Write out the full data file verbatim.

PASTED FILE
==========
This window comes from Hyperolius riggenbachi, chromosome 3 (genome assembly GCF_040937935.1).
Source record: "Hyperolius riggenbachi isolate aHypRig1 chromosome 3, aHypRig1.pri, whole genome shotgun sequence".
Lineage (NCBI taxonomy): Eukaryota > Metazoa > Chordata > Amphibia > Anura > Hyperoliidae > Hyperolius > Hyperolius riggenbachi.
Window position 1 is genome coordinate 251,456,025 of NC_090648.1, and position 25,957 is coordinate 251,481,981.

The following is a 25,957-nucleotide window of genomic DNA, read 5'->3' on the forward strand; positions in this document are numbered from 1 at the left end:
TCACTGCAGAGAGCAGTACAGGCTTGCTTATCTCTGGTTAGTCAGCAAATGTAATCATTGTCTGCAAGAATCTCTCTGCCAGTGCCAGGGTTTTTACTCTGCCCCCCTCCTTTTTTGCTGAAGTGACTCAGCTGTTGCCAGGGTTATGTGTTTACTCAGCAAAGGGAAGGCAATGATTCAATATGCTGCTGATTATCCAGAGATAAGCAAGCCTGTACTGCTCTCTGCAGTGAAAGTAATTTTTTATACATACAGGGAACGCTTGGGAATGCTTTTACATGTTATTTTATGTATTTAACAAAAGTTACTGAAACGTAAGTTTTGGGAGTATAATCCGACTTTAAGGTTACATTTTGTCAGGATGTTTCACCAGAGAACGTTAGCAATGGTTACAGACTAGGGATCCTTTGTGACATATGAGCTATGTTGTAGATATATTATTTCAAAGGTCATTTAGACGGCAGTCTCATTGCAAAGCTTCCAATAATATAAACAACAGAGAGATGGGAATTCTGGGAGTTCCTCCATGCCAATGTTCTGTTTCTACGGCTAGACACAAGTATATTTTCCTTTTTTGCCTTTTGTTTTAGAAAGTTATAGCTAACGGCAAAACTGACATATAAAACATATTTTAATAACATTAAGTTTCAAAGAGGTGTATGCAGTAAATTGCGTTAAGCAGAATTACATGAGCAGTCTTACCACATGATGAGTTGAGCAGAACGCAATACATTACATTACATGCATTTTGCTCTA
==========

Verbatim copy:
This window comes from Hyperolius riggenbachi, chromosome 3 (genome assembly GCF_040937935.1).
Source record: "Hyperolius riggenbachi isolate aHypRig1 chromosome 3, aHypRig1.pri, whole genome shotgun sequence".
Lineage (NCBI taxonomy): Eukaryota > Metazoa > Chordata > Amphibia > Anura > Hyperoliidae > Hyperolius > Hyperolius riggenbachi.
Window position 1 is genome coordinate 251,456,025 of NC_090648.1, and position 25,957 is coordinate 251,481,981.

The following is a 25,957-nucleotide window of genomic DNA, read 5'->3' on the forward strand; positions in this document are numbered from 1 at the left end:
TCACTGCAGAGAGCAGTACAGGCTTGCTTATCTCTGGTTAGTCAGCAAATGTAATCATTGTCTGCAAGAATCTCTCTGCCAGTGCCAGGGTTTTTACTCTGCCCCCCTCCTTTTTTGCTGAAGTGACTCAGCTGTTGCCAGGGTTATGTGTTTACTCAGCAAAGGGAAGGCAATGATTCAATATGCTGCTGATTATCCAGAGATAAGCAAGCCTGTACTGCTCTCTGCAGTGAAAGTAATTTTTTATACATACAGGGAACGCTTGGGAATGCTTTTACATGTTATTTTATGTATTTAACAAAAGTTACTGAAACGTAAGTTTTGGGAGTATAATCCGACTTTAAGGTTACATTTTGTCAGGATGTTTCACCAGAGAACGTTAGCAATGGTTACAGACTAGGGATCCTTTGTGACATATGAGCTATGTTGTAGATATATTATTTCAAAGGTCATTTAGACGGCAGTCTCATTGCAAAGCTTCCAATAATATAAACAACAGAGAGATGGGAATTCTGGGAGTTCCTCCATGCCAATGTTCTGTTTCTACGGCTAGACACAAGTATATTTTCCTTTTTTGCCTTTTGTTTTAGAAAGTTATAGCTAACGGCAAAACTGACATATAAAACATATTTTAATAACATTAAGTTTCAAAGAGGTGTATGCAGTAAATTGCGTTAAGCAGAATTACATGAGCAGTCTTACCACATGATGAGTTGAGCAGAACGCAATACATTACATTACATGCATTTTGCTCTA